Once upon a time, when film photography was not some obscure hobby reserved for a bunch of hipsters, everyone did it: pros and amateurs alike, housewives, children and grannies – secret agents even. Take a trip down memory lane with these nostalgic vintage ads.
A couple of decades ago, Agfa, Kodak, Ansco, Fuji, Sakura, Konica, Ilford and Ferrania were all still in business and made millions selling films in all formats you can imagine: 110 for pocket cameras, 126 for Instamatics, 35mm for compacts, 120 for serious Hasselblads, 127 for Rolleiflexes, plus sheet film and instant film. Films were abundantly available and came in black and white, colour negative and slide, for daylight, flash or tungsten and in speeds from 1 to 1,000.
Competition between the film manufacturers was stiff and as such they forked out large portions of their profits for advertising. With catchy slogans – ’You Get the Picture with Kodak Film’, ’Any Camera is a Better Camera with Ansco Film’, ’For Beautiful Pictures Load Fuji Film’, ’Ask for Agfa Film and Get Better Pictures’ – and by carefully distinguishing themselves by the colours of their boxes – ’The Film in the Familiar Yellow Box’ (Kodak), ’Look for the Red and Blue Box’ (Ansco), ’The One in the Green Box’ (Fuji), ’The Green Box with the Rainbow Top’ (Perutz) – they lured costumers to their films instead of the competitor’s.
Those ads now provide a wonderful trip down memory lane, straight back to the heyday of film photography, when you didn’t find the best bargains online, but went to your local photo shop to see what they had in stock, or not. Flickr user Nesster has posted hundreds of vintage ads from magazines. The scans are somewhat sloppy (I’ve levelled them and touched them up slightly before posting them here), but the ads provide a wonderful flashback to the heyday of film photography. Here’s my subjective and questionable selection of the best ads from those five decades.
The 1930s were still mostly snapped in black & white, but the first colour films were introduced – although those early Dufaycolor and Kodachrome shots looked more like pop art than actual photos.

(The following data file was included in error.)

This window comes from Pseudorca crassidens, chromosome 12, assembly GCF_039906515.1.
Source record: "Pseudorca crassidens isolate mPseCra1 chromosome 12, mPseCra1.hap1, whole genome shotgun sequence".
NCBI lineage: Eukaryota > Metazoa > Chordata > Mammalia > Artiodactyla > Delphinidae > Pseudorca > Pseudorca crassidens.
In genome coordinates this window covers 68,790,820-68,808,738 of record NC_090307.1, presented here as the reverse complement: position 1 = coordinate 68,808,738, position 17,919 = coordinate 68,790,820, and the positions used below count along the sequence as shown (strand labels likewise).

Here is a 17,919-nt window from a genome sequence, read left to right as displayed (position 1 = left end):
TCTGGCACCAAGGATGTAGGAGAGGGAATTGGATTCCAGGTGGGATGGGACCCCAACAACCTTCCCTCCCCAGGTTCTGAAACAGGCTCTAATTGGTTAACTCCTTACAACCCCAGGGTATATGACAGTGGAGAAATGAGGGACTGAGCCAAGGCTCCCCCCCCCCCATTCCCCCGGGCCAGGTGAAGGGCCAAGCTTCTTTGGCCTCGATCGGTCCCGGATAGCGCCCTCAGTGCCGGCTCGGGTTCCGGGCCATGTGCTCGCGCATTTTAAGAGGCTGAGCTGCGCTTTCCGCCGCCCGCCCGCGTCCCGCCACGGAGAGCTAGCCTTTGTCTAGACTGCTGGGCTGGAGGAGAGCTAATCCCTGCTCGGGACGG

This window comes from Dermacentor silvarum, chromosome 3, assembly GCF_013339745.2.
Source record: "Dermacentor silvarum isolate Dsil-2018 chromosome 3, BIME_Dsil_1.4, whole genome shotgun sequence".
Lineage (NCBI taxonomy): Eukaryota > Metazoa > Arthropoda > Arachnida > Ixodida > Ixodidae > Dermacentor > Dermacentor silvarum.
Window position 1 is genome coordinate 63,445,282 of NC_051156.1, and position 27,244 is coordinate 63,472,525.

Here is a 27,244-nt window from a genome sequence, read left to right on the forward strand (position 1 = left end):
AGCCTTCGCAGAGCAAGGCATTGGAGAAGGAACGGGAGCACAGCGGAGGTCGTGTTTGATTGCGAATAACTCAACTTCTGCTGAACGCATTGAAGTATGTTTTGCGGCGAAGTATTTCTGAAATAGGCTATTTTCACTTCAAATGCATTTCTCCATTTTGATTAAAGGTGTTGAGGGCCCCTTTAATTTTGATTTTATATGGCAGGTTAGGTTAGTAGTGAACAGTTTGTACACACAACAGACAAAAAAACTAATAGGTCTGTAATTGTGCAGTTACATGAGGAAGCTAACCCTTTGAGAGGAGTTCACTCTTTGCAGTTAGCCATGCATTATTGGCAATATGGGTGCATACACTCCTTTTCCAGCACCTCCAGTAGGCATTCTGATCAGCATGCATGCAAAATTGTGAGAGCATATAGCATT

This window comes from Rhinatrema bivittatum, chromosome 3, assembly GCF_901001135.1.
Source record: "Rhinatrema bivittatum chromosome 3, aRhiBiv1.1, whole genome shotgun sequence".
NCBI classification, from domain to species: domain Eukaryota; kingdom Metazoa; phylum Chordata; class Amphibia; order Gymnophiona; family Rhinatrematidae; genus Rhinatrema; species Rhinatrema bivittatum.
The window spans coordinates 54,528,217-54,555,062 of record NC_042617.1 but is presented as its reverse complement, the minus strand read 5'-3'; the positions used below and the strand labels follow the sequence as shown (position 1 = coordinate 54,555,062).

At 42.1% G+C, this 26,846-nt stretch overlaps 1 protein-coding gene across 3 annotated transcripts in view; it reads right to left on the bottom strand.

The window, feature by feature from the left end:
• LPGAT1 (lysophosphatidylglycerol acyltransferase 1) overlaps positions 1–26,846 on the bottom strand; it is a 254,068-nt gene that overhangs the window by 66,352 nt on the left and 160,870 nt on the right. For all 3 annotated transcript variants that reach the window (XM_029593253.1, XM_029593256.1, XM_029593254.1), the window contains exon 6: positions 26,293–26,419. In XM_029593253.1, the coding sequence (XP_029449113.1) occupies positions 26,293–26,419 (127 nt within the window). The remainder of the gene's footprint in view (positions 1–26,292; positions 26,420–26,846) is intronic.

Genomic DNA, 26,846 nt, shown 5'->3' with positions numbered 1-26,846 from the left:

During the war, Kodak continued ‘serving human progress through photography’ by promoting their special-purpose products like infrared and microfilm, which apparently were quite useful to spies. After that, it was back to carefree snapping, advertised by a girl salaciously dipping her toes into a swimming pool.
The 1950s saw the demise of black & white in favour of colour photography. Ads promised new depth, new realism and natural colours, but the fact that in the US you could have your slides developed by colour-shifted Hollywood company Technicolor says it all.
In the 1960s competition between the major film manufacturers increased, with Kodak raising an uncanny question, Agfa throwing in happy families as well as scantily clad girls, Ansco reducing their product range to to ‘People Film’ and ‘Things Film’ and Ilford surprisingly labelling themselves the ‘Leader in Colour’.
Unsurprisingly, the 1970s is when things get really weird. Fuji convinces us their films are superior because Japanese eyes are better than ours, Agfa relies on the avant-garde (read: an afroed disco dude and a bearded recluse) to sell their films and to promote their prepaid processing mailers, Kodak shows they would even deliver prints to a David Livingstone-like character living deep in the jungle.
Agfa takes to America in the 1980s, Kodak recreates Rembrandt on film, Konica proclaims it took them 114 years to make the best film in the world and Fuji ventures into popsicles and express trains. Oh, and Kodak also launches films that see in the dark and can capture UFOs.
Most of these have been taken from the collection of Flickr user Nesster, with a few from other users (Paul_Clayton, Lost-Albion, Regcir, jessicabeth and Nmarie) thrown in for good measure. Find more vintage film and camera ads here:
What is your own favorite vintage ad? Have you found another great collection yourself? Please share in the comments below!
Editor’s note: You may also want to take a look at other articles on vintage camera ads here in the Magazine!